We then moved on to all of our individual sobas. Like I said, none of us had really had soba before and the waitress was happy to explain everything to us (maybe taking the advice of previous posters?). I had the Goma-Dare and found it to be a great end to the meal. I particularly loved it when they brought over the water that the soba had been cooked in to be mixed with the sauce (I'm guessing this is a pretty standard practice?).

We had a couple of desserts... all of which were very interesting and unique -- although not what my parents' western taste buds were used to for 'dessert'. I had the Grapefruit Jelly, which was some sort of grapefruit-based gelatin put back into big grapefruit slices, looking and feeling like a real grapefruit... it was nice and refreshing. We also tried the mochi, which was lost a little on us at the table, and the Matsugen Parfait, which was probably the favorite of the bunch. A nice mix of sweetness and texture.

We really had a great time and were happy to be there for their great NYT review. As we left, we congratulated them on the great review and they seemed very pleased with it. At the door as we were leaving we were thanked by none of than JEAN-GEORGES himself... so it at least appears that he's more active than some people thought.

Anyone else give it another try it lately?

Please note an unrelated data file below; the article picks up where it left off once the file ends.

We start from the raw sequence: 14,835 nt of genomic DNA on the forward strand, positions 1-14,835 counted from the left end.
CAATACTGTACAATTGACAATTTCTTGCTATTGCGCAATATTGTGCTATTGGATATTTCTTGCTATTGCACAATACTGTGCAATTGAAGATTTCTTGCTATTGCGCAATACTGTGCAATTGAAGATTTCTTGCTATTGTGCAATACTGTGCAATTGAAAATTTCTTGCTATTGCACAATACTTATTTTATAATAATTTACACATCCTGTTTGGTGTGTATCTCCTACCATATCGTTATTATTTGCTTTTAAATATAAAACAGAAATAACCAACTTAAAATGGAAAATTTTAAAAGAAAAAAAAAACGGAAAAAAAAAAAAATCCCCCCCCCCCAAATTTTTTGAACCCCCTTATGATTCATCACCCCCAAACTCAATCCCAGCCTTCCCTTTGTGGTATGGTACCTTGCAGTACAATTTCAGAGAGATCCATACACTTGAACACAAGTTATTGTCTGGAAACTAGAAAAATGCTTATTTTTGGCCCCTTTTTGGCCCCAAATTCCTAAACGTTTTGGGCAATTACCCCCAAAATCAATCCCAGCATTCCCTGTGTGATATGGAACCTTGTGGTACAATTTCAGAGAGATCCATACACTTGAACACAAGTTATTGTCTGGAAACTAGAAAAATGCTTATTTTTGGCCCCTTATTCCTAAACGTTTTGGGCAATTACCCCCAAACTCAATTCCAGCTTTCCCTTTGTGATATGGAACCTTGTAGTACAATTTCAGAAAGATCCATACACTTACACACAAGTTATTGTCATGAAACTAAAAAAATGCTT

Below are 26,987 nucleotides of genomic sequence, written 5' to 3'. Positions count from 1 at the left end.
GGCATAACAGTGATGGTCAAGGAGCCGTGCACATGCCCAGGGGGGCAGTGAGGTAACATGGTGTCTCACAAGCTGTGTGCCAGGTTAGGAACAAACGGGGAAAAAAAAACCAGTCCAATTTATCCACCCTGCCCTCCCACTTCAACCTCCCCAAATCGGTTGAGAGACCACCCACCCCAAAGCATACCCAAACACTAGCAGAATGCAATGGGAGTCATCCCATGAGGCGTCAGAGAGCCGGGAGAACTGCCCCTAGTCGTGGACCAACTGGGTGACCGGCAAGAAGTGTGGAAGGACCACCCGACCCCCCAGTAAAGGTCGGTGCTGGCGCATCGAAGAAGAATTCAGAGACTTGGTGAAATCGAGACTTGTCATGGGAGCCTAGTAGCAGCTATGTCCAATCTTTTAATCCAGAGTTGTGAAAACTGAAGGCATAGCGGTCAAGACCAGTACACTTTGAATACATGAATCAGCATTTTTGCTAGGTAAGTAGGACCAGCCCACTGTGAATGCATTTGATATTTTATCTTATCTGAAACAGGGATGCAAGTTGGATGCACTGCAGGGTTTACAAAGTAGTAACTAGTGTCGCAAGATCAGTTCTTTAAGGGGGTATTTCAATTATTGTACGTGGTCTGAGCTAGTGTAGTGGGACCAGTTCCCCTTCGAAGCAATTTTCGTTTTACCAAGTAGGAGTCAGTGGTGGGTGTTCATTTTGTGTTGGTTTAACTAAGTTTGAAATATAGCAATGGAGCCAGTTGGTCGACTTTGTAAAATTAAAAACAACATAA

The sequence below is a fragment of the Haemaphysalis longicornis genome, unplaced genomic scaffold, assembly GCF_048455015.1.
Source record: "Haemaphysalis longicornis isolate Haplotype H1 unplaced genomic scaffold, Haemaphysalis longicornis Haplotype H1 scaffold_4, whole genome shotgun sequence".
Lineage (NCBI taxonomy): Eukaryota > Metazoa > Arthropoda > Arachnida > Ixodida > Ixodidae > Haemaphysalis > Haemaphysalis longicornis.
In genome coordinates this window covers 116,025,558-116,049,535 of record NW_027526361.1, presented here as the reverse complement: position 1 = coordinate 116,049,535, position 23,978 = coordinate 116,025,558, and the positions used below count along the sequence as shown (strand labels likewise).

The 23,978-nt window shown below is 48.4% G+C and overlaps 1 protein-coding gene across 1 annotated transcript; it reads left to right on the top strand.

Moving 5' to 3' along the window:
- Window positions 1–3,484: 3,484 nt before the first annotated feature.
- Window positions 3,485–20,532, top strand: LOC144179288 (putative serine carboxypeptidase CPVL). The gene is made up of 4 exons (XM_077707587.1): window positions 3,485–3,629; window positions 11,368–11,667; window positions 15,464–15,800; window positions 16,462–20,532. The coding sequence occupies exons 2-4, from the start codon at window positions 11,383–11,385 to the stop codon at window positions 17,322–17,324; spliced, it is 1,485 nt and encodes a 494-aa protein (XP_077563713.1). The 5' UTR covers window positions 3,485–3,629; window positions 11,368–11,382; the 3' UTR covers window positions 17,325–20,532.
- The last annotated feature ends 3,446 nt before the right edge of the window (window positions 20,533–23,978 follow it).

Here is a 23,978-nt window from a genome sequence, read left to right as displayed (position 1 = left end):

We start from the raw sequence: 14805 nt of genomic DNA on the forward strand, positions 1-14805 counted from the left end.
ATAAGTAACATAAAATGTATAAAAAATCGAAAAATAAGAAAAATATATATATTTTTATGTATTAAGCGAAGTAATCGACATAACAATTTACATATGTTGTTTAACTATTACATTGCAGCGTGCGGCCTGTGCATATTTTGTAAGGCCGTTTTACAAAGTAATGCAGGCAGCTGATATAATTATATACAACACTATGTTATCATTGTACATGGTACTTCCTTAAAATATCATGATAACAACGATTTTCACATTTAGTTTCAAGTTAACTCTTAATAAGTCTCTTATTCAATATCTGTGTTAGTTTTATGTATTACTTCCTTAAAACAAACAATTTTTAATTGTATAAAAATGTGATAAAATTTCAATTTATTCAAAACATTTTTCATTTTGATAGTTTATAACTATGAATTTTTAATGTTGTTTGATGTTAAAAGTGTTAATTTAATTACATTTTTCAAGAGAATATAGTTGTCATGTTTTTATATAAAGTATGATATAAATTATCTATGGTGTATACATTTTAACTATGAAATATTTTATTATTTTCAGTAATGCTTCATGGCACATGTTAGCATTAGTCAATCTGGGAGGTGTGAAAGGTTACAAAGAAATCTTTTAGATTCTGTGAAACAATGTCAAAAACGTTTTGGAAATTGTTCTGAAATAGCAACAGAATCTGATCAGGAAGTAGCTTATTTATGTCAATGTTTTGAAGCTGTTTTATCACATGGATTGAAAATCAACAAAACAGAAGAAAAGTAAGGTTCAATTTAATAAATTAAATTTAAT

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I don't understand this place at all... We went a few weeks back and while it was passable, it was nowhere near as good as Honmura An used to be, where we had certainly eaten enough times to know what good soba ought to taste like.

Now, maybe we mis-ordered, I don't know, but the kamo seiro and kamo nanban are nowhere in the ballpark of what they were doing at Honmura An, and the rave reviews that everyone seems to be giving it are completely mystifying to me. I might call it a two star place, maybe a one, but to give it a strong three/almost four when many people used to call out the Honmura An 3 as being too high strikes me as completely ridiculous. Someone, please tell me I'm not nuts here.

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I haven't eaten here but in so many ways this restaurant just seems an enigma. Reports were very mixed based on what I read and suddenly Eater calls a four-star review. Surely a long shot, but I can't even imagine this place was gunning for three. As Bruni points out this is not a Japanese restaurant for the masses and its price point probably ensures that will remain the case.